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Blechacz Philosophy

Blechacz Philosophy

Jacek Hawryluk: Your Chopin discography was introduced by preludes, followed by concertos, now it’s time for polonaises. Do you have a concrete plan according to which you move in the catalogue of Chopin works?
Rafa┼é Blechacz: The disc with polonaises is a natural consequence of work on this repertoire. They were already ready for recording a long time ago. In March last year I told myself: “I’ll record polonaises op. 26, op. 40 and these three great final ones, that is, F-sharp minor, A-flat major and Polonaise-Fantasy”. There was no point in postponing this programme. I remember performing Polonaise-Fantasy in 2006 during the first tour across Japan. Then I gave 12 recitals and played this work every time. I already had a feeling then that I was “approaching” this composition concert by concert. Later the same story was with the others.

Where was this record made?
- In Hamburg, at the same studio, where I recorded Chopin preludes and then a disc with the works by Debussy and Szymanowski. The same conditions, the same team. And this Steinway piano concert grand model D, perfect for playing Chopin polonaises.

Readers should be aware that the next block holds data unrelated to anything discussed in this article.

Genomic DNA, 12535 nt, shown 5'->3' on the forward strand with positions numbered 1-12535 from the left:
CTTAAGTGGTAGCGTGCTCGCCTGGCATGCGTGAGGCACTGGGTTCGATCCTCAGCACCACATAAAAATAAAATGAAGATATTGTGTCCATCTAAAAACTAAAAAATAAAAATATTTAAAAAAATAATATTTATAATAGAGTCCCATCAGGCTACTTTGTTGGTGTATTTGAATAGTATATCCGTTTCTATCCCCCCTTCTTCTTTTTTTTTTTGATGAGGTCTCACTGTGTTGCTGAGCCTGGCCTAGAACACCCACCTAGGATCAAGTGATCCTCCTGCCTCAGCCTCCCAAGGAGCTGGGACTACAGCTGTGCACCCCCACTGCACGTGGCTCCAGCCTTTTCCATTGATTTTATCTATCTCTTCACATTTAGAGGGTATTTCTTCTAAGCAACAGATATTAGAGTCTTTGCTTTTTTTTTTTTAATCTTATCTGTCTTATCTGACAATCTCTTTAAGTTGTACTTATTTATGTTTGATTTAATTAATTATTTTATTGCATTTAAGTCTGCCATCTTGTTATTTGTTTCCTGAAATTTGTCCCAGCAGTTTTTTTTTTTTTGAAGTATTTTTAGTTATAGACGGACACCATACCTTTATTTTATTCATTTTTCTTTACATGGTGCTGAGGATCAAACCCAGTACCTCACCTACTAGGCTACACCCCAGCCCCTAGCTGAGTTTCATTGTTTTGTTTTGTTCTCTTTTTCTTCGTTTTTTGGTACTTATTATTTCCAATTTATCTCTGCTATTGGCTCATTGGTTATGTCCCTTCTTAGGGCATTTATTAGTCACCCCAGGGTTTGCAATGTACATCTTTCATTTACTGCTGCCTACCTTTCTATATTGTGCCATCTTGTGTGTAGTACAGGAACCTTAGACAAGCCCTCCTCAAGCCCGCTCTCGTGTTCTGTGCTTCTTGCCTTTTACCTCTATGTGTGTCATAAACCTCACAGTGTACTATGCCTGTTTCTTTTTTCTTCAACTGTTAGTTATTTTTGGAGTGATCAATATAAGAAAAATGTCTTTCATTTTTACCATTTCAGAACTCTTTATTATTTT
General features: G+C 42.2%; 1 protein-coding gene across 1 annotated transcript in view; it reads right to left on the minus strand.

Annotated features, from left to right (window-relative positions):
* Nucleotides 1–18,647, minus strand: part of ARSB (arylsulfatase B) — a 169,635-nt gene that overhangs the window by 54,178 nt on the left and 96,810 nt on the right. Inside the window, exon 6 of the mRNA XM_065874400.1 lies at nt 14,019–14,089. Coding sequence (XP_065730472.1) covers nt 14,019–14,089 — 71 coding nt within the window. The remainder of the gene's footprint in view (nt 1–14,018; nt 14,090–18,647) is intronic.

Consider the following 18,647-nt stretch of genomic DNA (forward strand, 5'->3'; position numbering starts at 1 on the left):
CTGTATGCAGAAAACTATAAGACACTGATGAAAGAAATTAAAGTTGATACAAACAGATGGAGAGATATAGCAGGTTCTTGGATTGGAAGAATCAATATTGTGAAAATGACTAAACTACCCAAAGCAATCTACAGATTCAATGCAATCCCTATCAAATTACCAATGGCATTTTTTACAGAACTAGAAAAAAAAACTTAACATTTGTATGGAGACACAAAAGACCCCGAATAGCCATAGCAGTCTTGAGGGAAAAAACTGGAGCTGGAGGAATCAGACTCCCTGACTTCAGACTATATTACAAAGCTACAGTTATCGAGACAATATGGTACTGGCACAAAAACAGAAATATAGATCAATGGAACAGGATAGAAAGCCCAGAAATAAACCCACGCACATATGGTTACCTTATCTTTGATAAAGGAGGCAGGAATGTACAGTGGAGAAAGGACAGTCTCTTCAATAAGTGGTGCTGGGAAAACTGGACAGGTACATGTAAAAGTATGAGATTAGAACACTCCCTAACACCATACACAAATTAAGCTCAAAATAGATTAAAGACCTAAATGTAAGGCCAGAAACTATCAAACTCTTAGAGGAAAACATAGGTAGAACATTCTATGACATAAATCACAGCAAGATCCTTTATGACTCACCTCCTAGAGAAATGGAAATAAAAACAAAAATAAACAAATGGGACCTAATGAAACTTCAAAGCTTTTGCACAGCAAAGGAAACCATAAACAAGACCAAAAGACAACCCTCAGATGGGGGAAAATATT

This was my sixth time at the recording studio including the disc recorded before the Chopin Competition. It is essential to present material during concerts – as it isn’t convenient to enter a studio with the work which has never been performed on stage. More importantly, a free interpretation of music works is a necessary condition. At some point when working on polonaises I realized how much performance freedom these compositions provide an artist with and in such different elements.

To capture the solemnity of dance, its idiomatic aspect comprises the most important task for the pianist performing polonaises. But what seemed to be most difficult?
- When the decision about recording was already made, any and all difficulties disappeared and I felt strong enough to take up recording. However, I remember having problems to express the gloomy character of polonaises e-flat major and c-minor in the preparation phase. How to interpret this darkness and menace achieved by Chopin by means of low registers? To play pianissimo of adequate accords is not enough. So I tried to apply pedalization, but this wasn’t a good idea either. Then I had an epiphany that harmonious thinking is a key to success.

At the memorable 2005 Chopin Competition in Warsaw you were also awarded with a special accolade for the best polonaise performance. Today, it seems to me that you are in a different phase …
- It’s natural that a pianist who performs the same works – across several years in different concert conditions and on other pianos – gains experience and courage.